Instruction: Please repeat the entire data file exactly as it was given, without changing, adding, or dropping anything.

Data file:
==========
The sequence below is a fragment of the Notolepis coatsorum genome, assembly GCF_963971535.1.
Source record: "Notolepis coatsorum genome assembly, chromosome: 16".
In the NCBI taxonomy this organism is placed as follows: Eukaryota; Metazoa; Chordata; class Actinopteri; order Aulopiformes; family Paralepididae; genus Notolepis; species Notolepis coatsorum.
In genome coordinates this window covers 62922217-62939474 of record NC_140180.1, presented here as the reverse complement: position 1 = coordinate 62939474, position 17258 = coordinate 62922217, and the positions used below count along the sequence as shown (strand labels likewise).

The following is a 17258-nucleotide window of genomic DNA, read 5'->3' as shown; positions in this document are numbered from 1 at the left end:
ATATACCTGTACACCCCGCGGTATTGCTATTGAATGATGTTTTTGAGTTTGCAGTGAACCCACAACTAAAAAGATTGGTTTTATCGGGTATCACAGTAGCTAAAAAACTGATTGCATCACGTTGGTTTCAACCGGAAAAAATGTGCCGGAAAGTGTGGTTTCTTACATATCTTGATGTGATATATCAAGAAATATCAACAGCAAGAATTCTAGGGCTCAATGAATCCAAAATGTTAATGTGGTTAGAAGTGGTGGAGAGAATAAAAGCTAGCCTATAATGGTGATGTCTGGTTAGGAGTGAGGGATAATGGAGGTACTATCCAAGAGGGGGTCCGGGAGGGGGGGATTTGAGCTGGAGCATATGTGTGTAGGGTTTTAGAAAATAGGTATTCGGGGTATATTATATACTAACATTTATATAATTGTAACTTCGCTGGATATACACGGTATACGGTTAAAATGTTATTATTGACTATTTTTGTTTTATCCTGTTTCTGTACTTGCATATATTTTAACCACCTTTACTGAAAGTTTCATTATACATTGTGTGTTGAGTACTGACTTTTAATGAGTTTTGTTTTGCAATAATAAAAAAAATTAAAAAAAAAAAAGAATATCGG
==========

The sequence below is a fragment of the Notolepis coatsorum genome, assembly GCF_963971535.1.
Source record: "Notolepis coatsorum genome assembly, chromosome: 16".
In the NCBI taxonomy this organism is placed as follows: Eukaryota; Metazoa; Chordata; class Actinopteri; order Aulopiformes; family Paralepididae; genus Notolepis; species Notolepis coatsorum.
In genome coordinates this window covers 62922217-62939474 of record NC_140180.1, presented here as the reverse complement: position 1 = coordinate 62939474, position 17258 = coordinate 62922217, and the positions used below count along the sequence as shown (strand labels likewise).

The following is a 17258-nucleotide window of genomic DNA, read 5'->3' as shown; positions in this document are numbered from 1 at the left end:
ATATACCTGTACACCCCGCGGTATTGCTATTGAATGATGTTTTTGAGTTTGCAGTGAACCCACAACTAAAAAGATTGGTTTTATCGGGTATCACAGTAGCTAAAAAACTGATTGCATCACGTTGGTTTCAACCGGAAAAAATGTGCCGGAAAGTGTGGTTTCTTACATATCTTGATGTGATATATCAAGAAATATCAACAGCAAGAATTCTAGGGCTCAATGAATCCAAAATGTTAATGTGGTTAGAAGTGGTGGAGAGAATAAAAGCTAGCCTATAATGGTGATGTCTGGTTAGGAGTGAGGGATAATGGAGGTACTATCCAAGAGGGGGTCCGGGAGGGGGGGATTTGAGCTGGAGCATATGTGTGTAGGGTTTTAGAAAATAGGTATTCGGGGTATATTATATACTAACATTTATATAATTGTAACTTCGCTGGATATACACGGTATACGGTTAAAATGTTATTATTGACTATTTTTGTTTTATCCTGTTTCTGTACTTGCATATATTTTAACCACCTTTACTGAAAGTTTCATTATACATTGTGTGTTGAGTACTGACTTTTAATGAGTTTTGTTTTGCAATAATAAAAAAAATTAAAAAAAAAAAAGAATATCGG